Old stomping grounds—the Fives, the Bluebird, Capt. Starn’s and Hackney’s, those family joints on the inlet where they fried up flounder and slathered on the tartar sauce—always get stomped eventually. That’s just the way it is. But in some ways, A.C., casino-dominated skyline notwithstanding, still looks and feels like it once did. If you can ignore the neon and parking garages, the parallel avenues that run through the city—Pacific, Atlantic, Arctic—conjure a 1950s vibe.

The basic difference between A.C. and Vegas is that before the casinos came along, there was a there in Atlantic City. In Vegas, they blew a hole in the desert and, before you knew it, Dean Martin was chasing waitresses at the Sands. But entire generations lived in Atlantic City before the casinos popped up, and so evolved a fabric of definable life that still exists. Jitneys still run along Pacific, the avenue closest to the Boardwalk; it used to cost a quarter but has gone up to two dollars. Folks in the small row-homes on Arctic still sit on the stoop, arguing about politics and the economy. And Atlantic between Pacific and Arctic is still the heart of old A.C. From my room at the Trop, which, like most casinos, bridges both Pacific and Atlantic avenues, I can gaze at a sign from the Chelsea Baptist Church—Christ Died for Our Sins, which doesn’t specify whether legalized gambling is one of them. Across the street from Chelsea Baptist is Our Lady Star of the Sea, which sounds more like a canned provision than a church. But even here history lurks; after partying until dawn one night at the 500 Club, a bosomy, star-crossed celeb named Jayne Mansfield stopped by Star of the Sea to pray.

The city’s postmodern fathers—those who ushered in the casino era and those who want to widen the appeal of A.C. today—never have much to say about the down-market neighborhoods outside the casinos, the ones the gambling proponents promised would be rebuilt and thriving as a result of the industry’s commitment to the community. Rhetoric now unneeded, they pray to break the bleak scene. But you can’t just dynamite entire blocks—except when they did it 25 years ago to create casino space between the Boardwalk and Pacific Avenue. Yet even the more decrepit areas of Pacific provide an ancillary service to the casinos. At Cash for Gold and Dinero por Oro, hard-luck losers can divest themselves of priceless family heirlooms for another go at the tables.

I personally have no intention of ever stopping in at, say, Omar and Abdullah’s Hair Bazaar on North Carolina, but meandering along Atlantic yields a freedom you don’t feel at high-end boutiques. Hop in the car, head north on Atlantic for a mile or so, turn left onto New Hampshire, and drive until you hit a redeveloped area—a couple of restaurants, fishing boat rentals—called Gardner’s Basin, beloved by locals, largely ignored by tourists. The Back Bay Ale House is a watering hole for the old-school crew, not the binge-drinking newbies; get there early, because the barstools are filled by 11 am. Or stop in at the Old Waterway Inn at sunset and order the fried baby lobster tails—what, lobster can’t be fried?

My wife and I even had one of those shocking moments that debunk childhood myths. We had heard that the old diving bell from the Steel Pier lay in state near the basin, so we asked the crusty old guy who rented fishing boats where it was. Without looking up, he screwed on a disdainful look and pointed a gnarled finger behind us. The mini-craft languished aground unceremoniously, 100 feet away. We studied its cracking blue and white paint and each marveled in shocked silence, My parents allowed me to go into that?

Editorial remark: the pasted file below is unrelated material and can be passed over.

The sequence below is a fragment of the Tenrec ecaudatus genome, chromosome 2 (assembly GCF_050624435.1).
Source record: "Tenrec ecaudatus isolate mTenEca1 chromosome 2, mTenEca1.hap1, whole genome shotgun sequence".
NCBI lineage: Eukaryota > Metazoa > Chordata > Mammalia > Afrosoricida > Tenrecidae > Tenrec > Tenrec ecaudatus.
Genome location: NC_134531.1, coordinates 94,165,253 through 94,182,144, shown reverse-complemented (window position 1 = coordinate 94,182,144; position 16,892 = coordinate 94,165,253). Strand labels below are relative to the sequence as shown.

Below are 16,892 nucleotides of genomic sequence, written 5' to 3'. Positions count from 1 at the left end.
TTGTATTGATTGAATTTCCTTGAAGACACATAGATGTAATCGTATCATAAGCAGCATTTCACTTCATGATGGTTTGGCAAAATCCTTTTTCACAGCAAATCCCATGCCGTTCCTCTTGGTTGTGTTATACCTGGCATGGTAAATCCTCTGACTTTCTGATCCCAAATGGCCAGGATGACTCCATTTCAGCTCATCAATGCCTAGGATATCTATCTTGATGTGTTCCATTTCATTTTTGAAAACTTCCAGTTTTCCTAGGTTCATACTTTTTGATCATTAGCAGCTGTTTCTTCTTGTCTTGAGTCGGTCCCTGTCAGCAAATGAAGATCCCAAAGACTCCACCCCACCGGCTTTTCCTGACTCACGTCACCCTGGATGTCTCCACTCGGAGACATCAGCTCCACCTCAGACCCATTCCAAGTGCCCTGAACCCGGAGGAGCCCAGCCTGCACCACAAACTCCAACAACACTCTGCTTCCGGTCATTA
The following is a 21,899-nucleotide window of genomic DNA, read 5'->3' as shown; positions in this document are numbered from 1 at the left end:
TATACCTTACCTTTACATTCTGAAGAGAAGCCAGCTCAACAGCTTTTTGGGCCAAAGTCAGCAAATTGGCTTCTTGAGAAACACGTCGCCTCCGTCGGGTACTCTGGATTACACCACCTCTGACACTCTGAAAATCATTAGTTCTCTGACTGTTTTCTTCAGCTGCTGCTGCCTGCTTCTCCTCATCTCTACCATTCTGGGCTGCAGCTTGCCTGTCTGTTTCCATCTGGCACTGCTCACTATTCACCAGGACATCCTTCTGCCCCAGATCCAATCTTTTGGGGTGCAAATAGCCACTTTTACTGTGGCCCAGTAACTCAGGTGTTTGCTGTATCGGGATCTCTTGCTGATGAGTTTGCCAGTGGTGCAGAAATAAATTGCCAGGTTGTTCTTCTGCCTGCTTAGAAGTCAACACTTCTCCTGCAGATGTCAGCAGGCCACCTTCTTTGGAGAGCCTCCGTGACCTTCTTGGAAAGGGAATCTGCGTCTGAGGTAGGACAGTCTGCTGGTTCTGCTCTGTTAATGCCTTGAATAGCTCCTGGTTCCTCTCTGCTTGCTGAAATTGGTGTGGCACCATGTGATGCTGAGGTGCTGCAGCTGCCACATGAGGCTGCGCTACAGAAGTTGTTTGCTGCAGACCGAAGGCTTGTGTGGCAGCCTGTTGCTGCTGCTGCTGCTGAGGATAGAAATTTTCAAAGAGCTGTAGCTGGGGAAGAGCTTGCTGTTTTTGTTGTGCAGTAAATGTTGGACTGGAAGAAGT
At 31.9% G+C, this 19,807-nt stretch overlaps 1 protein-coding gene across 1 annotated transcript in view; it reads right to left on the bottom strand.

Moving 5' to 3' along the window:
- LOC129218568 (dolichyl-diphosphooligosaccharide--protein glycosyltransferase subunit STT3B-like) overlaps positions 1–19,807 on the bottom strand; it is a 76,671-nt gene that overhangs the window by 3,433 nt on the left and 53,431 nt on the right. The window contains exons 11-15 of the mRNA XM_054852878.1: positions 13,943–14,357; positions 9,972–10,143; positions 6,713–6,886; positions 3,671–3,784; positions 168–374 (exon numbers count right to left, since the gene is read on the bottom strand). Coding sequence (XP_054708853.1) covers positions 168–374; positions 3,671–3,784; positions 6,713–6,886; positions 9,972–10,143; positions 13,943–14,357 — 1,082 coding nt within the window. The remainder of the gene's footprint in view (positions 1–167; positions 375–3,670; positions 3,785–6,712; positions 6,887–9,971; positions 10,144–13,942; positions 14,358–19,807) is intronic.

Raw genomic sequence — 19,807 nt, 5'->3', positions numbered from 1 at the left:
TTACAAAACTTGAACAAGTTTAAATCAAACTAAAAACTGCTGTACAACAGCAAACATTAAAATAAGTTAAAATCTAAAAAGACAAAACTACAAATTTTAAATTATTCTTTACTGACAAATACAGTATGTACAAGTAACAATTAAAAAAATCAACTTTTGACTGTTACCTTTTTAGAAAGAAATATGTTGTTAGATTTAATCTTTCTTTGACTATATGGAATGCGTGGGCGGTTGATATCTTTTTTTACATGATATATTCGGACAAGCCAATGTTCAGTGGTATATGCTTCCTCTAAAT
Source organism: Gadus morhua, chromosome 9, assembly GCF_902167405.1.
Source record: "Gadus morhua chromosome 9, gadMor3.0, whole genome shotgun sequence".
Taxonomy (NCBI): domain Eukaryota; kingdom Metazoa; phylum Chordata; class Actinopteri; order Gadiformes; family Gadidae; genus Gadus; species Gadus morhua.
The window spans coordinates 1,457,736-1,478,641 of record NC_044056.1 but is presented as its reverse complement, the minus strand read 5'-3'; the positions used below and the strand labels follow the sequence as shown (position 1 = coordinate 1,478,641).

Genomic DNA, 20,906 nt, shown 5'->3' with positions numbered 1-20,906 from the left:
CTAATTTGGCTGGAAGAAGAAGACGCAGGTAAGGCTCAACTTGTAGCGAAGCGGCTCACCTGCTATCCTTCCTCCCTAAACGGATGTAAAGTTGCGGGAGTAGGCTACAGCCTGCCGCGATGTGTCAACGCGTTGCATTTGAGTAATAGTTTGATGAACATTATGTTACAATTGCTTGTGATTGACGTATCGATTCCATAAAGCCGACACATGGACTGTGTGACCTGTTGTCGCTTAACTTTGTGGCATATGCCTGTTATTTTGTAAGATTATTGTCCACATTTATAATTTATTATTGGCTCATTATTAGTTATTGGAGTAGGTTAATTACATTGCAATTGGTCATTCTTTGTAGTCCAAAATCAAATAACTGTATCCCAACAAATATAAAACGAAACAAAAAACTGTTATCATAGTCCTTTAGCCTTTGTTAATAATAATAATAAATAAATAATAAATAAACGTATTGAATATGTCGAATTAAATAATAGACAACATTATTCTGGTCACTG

It seems the new A.C. has won people over. Younger jet-setters don’t know or care much about what pre-dated them and the older generation at last sees what the city was supposed to be when the idea of casino gambling was first floated. “They could have given up, and they did just the opposite.” says my sister, who has been known to open her purse—and my brother-in-law’s wallet—in the Quarter.

Dave Coskey, who got his first post-college job in A.C. at WAYV radio in 1981, says he’s “fascinated” by the growth. “I don’t believe that Atlantic City gets the credit that it deserves,” says Coskey, president of marketing for Comcast-Spectacor, which owns the Philadelphia 76ers and Flyers. “I’m sure there are some people who don’t like many of the changes that have taken place. But through change, Atlantic City has managed to evolve and keep pace with an ever-changing and highly competitive tourism industry. Atlantic City was a top tourist destination in 1905, as it is today in 2005. What other city can make that claim?”

I figured I could get a strong dissenting view from Chris Ford, an Atlantic City sports legend who played at Villanova, then in the NBA, most notably for the Boston Celtics. He was born and raised in A.C., and over the years we’ve shared a few curmudgeonly comments on the subject of casino gambling. But even Ford, who maintains a summer home next-door in Margate, gives the new A.C. its due. “The city is really starting to do a great job,” Ford says. “We take friends down to the Quarter and the Walk all the time. Of course, it’s taken the city a long time to get to this point—much longer than the locals wanted.”